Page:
Title: Oral History Interview with Daniel H. Pollitt, April 11, 1991. Interview L-0064-8.
Interviewer: McColl, Ann
Interviewee: Pollitt, Daniel H.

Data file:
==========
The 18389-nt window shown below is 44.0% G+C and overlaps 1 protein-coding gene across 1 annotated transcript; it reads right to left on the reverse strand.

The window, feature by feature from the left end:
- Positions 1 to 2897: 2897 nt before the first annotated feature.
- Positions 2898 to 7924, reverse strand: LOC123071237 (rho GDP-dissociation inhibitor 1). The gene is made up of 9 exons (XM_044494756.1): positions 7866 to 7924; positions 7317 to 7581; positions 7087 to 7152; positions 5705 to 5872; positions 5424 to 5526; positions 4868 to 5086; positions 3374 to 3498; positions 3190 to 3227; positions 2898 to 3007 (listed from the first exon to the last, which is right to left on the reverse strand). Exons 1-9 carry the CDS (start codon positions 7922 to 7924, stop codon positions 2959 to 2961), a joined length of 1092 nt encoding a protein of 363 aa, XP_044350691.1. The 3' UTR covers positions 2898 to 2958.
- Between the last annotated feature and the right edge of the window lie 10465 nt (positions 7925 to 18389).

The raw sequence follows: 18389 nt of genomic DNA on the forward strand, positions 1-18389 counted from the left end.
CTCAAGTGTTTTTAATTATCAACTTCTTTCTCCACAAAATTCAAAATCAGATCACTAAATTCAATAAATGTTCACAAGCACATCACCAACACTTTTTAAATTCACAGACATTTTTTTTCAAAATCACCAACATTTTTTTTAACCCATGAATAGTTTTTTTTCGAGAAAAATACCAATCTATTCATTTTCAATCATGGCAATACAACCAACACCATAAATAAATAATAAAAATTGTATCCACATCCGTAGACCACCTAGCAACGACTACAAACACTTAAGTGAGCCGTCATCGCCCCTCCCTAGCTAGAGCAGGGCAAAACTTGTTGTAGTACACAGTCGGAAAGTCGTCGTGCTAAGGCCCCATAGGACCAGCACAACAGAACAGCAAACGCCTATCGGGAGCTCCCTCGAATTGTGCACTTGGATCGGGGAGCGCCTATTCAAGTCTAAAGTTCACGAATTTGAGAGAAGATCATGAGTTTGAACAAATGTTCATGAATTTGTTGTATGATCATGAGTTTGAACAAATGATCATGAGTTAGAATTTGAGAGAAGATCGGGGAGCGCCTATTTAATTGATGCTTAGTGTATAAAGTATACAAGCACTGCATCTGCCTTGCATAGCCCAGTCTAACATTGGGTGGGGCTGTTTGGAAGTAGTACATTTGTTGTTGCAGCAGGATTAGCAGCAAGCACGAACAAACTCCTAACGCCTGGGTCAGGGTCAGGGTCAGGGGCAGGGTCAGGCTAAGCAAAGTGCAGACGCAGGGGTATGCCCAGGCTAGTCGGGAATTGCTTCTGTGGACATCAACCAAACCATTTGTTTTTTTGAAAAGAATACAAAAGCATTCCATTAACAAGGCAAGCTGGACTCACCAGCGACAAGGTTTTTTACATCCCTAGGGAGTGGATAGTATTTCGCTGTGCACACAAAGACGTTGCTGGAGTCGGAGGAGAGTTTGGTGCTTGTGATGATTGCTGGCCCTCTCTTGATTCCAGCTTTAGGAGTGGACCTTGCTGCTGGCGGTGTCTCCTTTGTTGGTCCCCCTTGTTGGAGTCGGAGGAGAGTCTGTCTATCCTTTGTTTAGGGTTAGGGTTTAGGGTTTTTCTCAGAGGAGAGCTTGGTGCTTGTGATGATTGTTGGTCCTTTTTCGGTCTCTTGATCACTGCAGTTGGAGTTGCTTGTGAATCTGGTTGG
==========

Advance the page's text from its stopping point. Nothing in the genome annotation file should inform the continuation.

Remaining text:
Abstract: This is the eighth interview in a nine-part series of interviews with civil liberties lawyer Daniel H. Pollitt. In this interview, Pollitt outlines numerous civil liberties cases he argued over the course of his career as a lawyer. He begins by offering some brief comments regarding his early career in Washington, D.C., and enumerates some of the cases he argued alongside Joseph Rauh of Americans for Democratic Action. The majority of the interview, however, revolves around Pollitt's descriptions of some of the cases he argued after he became a professor of law at the University of North Carolina during the late 1950s. As Pollitt explains, he continued to practice law, primarily during the summer months, and that many of his cases came to him by way of the American Civil Liberties Union. Pollitt discusses two recent appellate cases, including the defense of a man he argues was wrongfully sentenced because of well-documented mental instability, and of a man named Millano, who Pollitt maintains was wrongfully accused and convicted of rape. In addition, Pollitt describes in some detail his defense of Wilbur Hobby, former president of the North Carolina AFL-CIO, who was convicted of fraudulent misuse of federal Comprehensive Education and Training Act funds during the 1980s, and New Jersey Congressman Frank Thompson, who was implicated in the FBI Abscam sting operation of the early 1980s. Although the Thornton appeal was still in process at the time of the interview (1991), Pollitt had lost the other three appeals. Pollitt also cites some of his civil liberties successes, namely his defense of the North Carolina Central University student newspaper on issues of free speech, and his work on behalf of academic freedom via the American Association of University Professors (AAUP) during his tenure at UNC. Throughout the interview, Pollitt asserts that he always believed in his clients and saw it as his duty to defend people against wrongful violations of their civil liberties.